In the United States, one in twenty people are experiencing a depressive episode in any given two-week period. Each person’s experience of the illness falls on a continuum that ranges from mild to severe. The illness usually develops gradually but sometimes it can “hit like a ton of bricks.”  Earlier treatment can head off a more serious episode.

Symptoms of Depression

  • Depressed or sad mood that will not go away, tired all the time, crying a lot
  • Loss of pleasure or enjoyment in any activity, loss of libido
  • Negative thoughts that won’t go away
  • Can’t get to sleep, stay asleep, or are waking up earlier than usual
  • Changes in appetite, significant weight gain or loss in a short period of time
  • Inability to concentrate, make decisions, or focus
  • Tasks that seemed easy before are now difficult to accomplish
  • Using alcohol, drugs, porn, social networks, TV, or video games to escape internal pain
  • Chronically irritable, short-tempered, or angry
  • Feeling hopeless and/or helpless about life or situations in life
  • Preoccupation with thoughts of death, feeling that life is not worth living, and/or that no one would care if you died. (If you are planning suicide go to the nearest emergency room or call emergency services in your area).

Additional Symptoms for Men

  • Violence or other abusive behaviors directed at loved ones
  • Reckless behaviors
  • Chronic anger or aggression problems
  • Believing ones self to be weak or less a man

Additional Symptoms for Women

  • Pre-menstrual moodiness that interferes with daily life
  • Depression symptoms after the birth of a child (see postpartum section)
  • Increased moodiness during the months/years just before menopause
  • In addition, watch for depression symptoms in adolescent girls at the onset of puberty

Depression Risk Factors

Having risk factors for depression does not necessarily mean an episode of depression will occur. However, the more risk factors the greater the risk for an episode. Early intervention via counseling can sometimes prevent a depressive episode. Risk factors include:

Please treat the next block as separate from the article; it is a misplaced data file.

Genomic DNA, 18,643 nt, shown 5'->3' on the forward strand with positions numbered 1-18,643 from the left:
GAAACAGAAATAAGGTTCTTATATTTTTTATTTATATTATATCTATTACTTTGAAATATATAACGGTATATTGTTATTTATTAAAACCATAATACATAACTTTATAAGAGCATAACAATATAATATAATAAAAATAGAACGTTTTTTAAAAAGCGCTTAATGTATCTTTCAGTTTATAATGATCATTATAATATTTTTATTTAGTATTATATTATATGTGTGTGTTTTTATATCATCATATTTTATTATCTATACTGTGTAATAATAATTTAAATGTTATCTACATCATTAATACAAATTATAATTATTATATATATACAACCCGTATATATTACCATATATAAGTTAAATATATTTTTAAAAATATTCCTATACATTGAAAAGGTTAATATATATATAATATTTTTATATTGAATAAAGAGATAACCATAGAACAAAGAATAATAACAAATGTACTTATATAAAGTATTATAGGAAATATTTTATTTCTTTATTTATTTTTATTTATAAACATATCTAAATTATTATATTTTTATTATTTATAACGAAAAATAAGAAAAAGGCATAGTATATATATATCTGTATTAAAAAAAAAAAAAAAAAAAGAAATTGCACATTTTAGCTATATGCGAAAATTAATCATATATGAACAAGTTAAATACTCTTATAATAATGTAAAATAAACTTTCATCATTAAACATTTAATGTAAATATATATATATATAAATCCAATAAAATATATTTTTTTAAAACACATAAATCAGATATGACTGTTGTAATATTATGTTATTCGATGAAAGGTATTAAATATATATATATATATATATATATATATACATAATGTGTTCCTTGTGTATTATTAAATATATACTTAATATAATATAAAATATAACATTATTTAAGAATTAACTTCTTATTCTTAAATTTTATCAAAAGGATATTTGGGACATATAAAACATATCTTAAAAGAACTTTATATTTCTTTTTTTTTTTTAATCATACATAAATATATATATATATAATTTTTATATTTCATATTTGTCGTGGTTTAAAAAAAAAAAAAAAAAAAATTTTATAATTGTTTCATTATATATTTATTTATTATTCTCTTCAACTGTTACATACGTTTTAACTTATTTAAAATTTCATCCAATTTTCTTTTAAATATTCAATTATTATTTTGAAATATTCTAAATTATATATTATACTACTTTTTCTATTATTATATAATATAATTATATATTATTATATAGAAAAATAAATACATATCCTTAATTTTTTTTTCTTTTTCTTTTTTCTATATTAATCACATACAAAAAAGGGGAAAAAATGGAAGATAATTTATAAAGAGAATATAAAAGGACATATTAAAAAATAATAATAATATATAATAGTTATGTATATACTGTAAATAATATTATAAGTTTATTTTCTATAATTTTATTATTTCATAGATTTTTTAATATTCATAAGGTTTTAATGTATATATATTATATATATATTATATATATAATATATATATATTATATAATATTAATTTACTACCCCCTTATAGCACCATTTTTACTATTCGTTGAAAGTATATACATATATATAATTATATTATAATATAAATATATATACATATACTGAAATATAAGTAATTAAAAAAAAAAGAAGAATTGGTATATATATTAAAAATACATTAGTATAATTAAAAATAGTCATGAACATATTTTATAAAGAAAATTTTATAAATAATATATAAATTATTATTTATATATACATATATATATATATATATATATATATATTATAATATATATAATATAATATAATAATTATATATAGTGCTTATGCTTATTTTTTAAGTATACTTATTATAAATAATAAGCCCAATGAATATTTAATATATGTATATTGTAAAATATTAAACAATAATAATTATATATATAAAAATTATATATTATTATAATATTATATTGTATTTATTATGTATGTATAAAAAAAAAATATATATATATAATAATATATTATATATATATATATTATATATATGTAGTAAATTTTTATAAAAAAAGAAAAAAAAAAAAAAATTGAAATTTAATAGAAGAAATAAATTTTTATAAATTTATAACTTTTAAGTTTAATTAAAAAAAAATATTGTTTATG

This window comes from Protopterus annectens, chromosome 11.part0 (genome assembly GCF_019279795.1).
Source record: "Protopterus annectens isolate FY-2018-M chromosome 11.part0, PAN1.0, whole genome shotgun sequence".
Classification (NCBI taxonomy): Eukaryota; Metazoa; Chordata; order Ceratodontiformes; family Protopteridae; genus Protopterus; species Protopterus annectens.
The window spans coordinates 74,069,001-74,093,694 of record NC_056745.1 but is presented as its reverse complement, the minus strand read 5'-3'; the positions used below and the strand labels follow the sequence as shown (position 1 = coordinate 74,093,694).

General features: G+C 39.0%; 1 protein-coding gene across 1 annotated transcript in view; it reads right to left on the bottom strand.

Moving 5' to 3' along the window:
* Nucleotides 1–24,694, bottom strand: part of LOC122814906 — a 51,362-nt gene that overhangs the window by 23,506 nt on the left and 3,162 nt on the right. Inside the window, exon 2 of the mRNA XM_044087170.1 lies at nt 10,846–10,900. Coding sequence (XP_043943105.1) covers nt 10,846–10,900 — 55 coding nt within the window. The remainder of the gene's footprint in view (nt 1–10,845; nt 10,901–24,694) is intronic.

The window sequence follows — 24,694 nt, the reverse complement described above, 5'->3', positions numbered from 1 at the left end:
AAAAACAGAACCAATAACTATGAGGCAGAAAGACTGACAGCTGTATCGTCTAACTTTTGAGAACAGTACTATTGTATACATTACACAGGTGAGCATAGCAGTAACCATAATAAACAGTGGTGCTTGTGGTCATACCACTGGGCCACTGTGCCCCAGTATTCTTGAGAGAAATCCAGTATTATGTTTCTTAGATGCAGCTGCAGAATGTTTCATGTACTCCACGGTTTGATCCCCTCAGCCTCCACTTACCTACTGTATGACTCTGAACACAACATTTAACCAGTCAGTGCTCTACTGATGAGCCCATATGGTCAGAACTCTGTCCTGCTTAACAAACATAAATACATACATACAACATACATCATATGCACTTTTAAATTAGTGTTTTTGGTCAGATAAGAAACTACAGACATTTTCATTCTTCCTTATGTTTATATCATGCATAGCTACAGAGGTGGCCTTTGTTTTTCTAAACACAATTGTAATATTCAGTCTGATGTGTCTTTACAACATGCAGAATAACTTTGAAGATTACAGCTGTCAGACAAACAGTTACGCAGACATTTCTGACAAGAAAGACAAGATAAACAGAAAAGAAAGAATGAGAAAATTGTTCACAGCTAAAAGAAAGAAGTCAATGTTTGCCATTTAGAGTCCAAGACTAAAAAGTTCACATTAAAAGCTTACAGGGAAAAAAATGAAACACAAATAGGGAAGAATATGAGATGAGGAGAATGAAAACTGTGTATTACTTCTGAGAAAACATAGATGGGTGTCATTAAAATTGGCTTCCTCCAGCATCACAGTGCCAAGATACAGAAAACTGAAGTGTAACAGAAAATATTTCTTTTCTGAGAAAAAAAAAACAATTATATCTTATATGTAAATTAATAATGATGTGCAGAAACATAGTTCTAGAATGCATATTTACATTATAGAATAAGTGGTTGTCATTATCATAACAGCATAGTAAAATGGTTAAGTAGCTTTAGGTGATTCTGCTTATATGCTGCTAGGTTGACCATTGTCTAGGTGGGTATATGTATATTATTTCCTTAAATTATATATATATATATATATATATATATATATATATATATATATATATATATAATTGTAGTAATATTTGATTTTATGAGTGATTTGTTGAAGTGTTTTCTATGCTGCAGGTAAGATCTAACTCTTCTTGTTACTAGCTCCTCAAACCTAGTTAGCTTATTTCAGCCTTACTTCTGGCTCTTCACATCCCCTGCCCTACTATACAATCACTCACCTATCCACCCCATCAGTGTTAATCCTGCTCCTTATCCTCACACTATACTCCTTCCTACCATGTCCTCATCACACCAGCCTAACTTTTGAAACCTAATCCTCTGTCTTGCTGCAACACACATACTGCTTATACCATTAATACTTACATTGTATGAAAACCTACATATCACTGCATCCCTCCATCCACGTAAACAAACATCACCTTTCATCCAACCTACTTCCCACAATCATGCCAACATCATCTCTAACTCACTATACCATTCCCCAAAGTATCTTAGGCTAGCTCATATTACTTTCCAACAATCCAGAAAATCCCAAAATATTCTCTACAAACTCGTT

• Prior depression experience (even in childhood or adolescence)
  • Personal history of alcohol/drug abuse or addictions of any kind
  • Family history of depression, alcohol/drug abuse, or addictions of any kind
  • History of childhood abuse or trauma (ex. accident, death of a parent, sexual abuse, etc.)
  • Marital, family, or significant other problems, domestic violence of any kind or severity
  • Few friends and/or an unsupportive or unavailable family
  • Financial duress, job loss, unemployment, underemployment
  • Serious or chronic illness (ex. heart disease, diabetes, cancer)
  • Being on medication for heart disease, high blood pressure, acne, birth control, etc. (Any medication that causes a change in mood should be brought to the attention of the prescribing physician)

Habits Of Thinking and Behaving That Are Also Risk Factors

  • Consistently viewing life from a “glass half empty” outlook (this is pessimism)
  • Tendency to see one bad event as affecting every other aspect of life
  • Tendency to interpret one personal flaw as a statement about your entire person
  • All or nothing thinking (ex. one is either perfect or a totally bad person)
  • A tendency to be overly self-critical

• A tendency to make decisions based on immediate feelings rather than a thoughtful examination of pros and cons and potential consequences